Shellfish Restoration and Aquaculture
The eastern oyster, Crassostrea virginica, ranges naturally from the Gulf of Saint Lawrence in Canada to the Gulf of Mexico, the Caribbean, and the coasts of Brazil and Argentina. The eastern oyster is one of the few oyster species that can construct extensive reefs that, like corals, are primarily dead shell with a veneer of live animals. The eastern oyster may be found on subtidal or intertidal reefs and provides important ecological functions in estuaries throughout its geographic range. These functions are related to both the reef structure formed by oysters and the filtering activity by individual oysters. Oyster reefs support over 300 species of marine organisms that are part of the food web leading to economically important species. Oysters are capable of filtering four gallons of water per hour of water and are effective in reducing phytoplankton densities and improving water quality. As a result, oyster reefs are critical to maintaining species diversity and the natural production of estuaries where oyster reefs have had a dominant historical presence. With the decline of historically important areas such as Chesapeake Bay, the Gulf of Mexico supplies about 72% of the national production and the state of Louisiana is the biggest producer of oysters. Gulf oysters are harvested manually (by hand and with tongs, also know as oyster rakes) and mechanically (with towed scrape dredges) from public waters or private leases in areas that are approved for harvesting by state health authorities. In 2003 the Auburn University Shellfish Laboratory (AUSL) was dedicated. AUSL is located on Dauphin Island, Alabama and is a branch of the Department of Fisheries and Allied Aquacultures of Auburn University.
Determine reasons for the decline in oyster reef productivity along the eastern shore of Mobile Bay.
Develop management procedures that help restore unproductive reefs in Mobile Bay.
Implement oyster restoration programs to increase the number of acres of oyster reefs.
Develop sustainable shellfish aquaculture techniques as alternatives for oyster harvesters.
Researchers are conducting assessments on the bottom of Mobile Bay to determine physical conditions on unproductive reefs. They are also monitoring water quality and sedimentation in the general area of the reefs and adding oyster shell substrate to old reef sites to see if viable populations can be reestablished.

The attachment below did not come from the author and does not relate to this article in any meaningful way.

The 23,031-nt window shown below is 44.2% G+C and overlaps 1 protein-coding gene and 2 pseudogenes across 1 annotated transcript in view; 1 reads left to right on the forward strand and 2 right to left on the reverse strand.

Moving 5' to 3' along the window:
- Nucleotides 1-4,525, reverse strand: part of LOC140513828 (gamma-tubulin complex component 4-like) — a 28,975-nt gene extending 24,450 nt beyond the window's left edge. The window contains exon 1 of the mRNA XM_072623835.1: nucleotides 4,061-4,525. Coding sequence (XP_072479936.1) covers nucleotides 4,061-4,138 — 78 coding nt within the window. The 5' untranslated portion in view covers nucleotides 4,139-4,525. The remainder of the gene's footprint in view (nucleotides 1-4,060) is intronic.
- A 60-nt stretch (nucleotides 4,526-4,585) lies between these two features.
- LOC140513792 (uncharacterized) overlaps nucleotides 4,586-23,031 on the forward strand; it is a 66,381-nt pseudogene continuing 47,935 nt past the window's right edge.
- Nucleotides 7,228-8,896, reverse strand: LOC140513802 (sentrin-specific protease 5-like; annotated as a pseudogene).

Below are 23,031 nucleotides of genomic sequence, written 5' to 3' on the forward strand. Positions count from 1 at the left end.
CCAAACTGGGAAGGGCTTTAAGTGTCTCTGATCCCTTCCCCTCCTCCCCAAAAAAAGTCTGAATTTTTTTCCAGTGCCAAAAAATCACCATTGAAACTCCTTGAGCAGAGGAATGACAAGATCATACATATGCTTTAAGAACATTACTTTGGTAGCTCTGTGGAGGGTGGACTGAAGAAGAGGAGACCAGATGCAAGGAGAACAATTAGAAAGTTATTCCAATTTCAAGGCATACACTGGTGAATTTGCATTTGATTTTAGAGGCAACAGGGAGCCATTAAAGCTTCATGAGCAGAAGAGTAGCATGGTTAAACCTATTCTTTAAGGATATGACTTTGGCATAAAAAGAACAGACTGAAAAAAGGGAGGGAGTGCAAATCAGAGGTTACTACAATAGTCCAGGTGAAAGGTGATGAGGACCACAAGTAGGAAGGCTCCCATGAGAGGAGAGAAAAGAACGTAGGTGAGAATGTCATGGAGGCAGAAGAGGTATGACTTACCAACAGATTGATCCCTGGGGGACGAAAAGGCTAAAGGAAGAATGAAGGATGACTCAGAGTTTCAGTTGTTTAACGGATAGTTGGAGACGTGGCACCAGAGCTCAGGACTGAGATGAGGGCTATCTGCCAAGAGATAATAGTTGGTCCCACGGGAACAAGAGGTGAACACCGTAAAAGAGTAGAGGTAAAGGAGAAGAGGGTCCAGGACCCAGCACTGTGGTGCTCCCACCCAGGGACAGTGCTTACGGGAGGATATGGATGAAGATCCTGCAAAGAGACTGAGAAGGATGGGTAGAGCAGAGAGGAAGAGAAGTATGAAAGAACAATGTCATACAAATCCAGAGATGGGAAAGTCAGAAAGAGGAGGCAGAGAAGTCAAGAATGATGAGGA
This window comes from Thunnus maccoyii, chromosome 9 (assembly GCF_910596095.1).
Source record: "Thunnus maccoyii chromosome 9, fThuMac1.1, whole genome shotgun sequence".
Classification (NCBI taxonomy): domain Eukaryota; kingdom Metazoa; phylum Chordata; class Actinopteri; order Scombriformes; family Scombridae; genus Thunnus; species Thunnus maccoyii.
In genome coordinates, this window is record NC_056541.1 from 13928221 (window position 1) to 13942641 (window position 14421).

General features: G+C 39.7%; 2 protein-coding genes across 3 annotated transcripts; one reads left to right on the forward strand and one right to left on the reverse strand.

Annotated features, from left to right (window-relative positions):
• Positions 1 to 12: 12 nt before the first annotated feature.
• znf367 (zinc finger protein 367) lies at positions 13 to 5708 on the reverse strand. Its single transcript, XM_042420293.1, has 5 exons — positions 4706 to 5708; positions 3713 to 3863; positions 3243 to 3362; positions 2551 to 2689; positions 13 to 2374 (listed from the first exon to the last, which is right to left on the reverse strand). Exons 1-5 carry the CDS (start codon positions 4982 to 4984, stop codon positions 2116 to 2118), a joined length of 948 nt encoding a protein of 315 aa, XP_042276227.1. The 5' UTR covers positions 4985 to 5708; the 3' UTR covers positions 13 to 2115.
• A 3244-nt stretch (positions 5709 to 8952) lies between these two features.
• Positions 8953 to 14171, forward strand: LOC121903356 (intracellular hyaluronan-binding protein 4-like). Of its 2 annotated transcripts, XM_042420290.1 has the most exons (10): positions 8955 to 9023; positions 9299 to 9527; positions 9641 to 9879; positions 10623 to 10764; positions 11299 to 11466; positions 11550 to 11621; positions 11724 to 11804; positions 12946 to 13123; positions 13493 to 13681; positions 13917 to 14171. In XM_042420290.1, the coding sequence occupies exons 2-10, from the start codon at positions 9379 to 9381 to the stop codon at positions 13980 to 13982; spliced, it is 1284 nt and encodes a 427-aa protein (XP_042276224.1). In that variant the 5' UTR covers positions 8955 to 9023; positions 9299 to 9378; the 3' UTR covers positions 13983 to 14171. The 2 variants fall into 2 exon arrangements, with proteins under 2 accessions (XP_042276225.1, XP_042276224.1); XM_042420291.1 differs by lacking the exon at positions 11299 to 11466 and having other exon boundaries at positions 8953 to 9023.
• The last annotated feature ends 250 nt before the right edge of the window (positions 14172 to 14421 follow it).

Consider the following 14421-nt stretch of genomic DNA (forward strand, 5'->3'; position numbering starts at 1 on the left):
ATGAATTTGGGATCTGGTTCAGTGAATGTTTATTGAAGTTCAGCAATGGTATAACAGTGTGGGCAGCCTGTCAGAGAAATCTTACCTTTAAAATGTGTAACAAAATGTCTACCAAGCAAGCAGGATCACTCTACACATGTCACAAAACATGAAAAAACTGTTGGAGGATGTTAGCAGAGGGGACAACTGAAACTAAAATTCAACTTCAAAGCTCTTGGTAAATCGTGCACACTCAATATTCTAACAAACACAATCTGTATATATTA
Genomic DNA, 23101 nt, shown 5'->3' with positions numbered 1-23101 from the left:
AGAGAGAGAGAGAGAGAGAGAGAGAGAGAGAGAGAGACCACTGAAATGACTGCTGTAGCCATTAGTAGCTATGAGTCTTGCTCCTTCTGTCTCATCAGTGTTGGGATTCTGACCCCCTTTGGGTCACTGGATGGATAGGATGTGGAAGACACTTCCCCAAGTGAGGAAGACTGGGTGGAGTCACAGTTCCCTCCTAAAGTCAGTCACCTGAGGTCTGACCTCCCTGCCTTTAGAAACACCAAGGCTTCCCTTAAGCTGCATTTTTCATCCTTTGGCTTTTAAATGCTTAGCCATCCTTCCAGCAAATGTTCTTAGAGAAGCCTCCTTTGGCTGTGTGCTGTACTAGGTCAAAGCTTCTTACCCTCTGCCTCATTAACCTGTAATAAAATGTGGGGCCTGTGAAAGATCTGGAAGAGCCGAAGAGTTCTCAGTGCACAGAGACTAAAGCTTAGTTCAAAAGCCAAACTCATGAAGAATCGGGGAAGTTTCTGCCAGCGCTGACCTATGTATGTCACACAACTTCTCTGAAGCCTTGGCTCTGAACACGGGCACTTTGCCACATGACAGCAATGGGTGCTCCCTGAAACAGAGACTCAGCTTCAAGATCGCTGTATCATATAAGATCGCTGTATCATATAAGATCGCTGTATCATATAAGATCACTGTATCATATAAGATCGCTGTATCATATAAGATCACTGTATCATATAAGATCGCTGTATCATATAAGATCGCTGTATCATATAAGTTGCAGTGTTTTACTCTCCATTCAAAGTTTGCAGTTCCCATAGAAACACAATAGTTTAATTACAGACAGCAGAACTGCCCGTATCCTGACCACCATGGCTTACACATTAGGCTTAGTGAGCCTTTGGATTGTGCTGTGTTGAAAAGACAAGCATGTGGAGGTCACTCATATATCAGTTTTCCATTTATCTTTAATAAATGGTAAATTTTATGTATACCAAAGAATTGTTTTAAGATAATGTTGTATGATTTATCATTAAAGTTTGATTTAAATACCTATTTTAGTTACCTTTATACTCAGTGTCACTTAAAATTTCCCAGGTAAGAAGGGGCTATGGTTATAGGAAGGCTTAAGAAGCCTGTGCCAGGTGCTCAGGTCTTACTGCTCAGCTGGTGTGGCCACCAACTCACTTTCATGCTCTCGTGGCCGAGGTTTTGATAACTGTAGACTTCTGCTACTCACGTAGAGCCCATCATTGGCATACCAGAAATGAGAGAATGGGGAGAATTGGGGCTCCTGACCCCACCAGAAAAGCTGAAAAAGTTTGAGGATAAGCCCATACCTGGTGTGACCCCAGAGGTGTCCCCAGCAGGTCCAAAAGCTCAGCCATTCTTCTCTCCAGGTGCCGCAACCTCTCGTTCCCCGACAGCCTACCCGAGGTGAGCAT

Hypoxia tolerance in oysters and the potential for developing oysters more tolerant to low dissolved oxygen is being studied. Oysters with low oxygen tolerance would aid restoration efforts in areas where low dissolved oxygen is a limiting factor.
In an effort to improve our efficiency in getting research oysters through the hatchery phase, AUSL undertakes projects to investigate the optimal size cultch material to use when setting larvae for the production of single oysters. In the past, ground oyster shell sieved to a size range of 250-300 microns was used with good success producing single oysters. In this project, larger cultch sizes, 600-1000 microns and 1500-2000 microns, were compared with the smaller cultch. The 600–1000 micron cultch provided the best combination of single oysters and fast growth.
The AUSL also conducts research on shellfish aquaculture. Past research has focused on site selection, stocking rates and grow-out for on-bottom and off-bottom oyster culture. Future research efforts will concentrate on refining initial findings from previous experiments and expanding the project to include hard clam culture.
An Oyster Gardening Project consists of volunteers around Mobile Bay raising oysters on waterfront property for restoration of oyster reefs. Oyster spat grown by AUSL is provided to the volunteers.
Restored reefs not only increase oyster populations for commercial production, but also improve fishing and contribute to the health of Mobile Bay. Mobile bay is a nationally significant estuary that provides a host of important economic benefits to the state and the nation.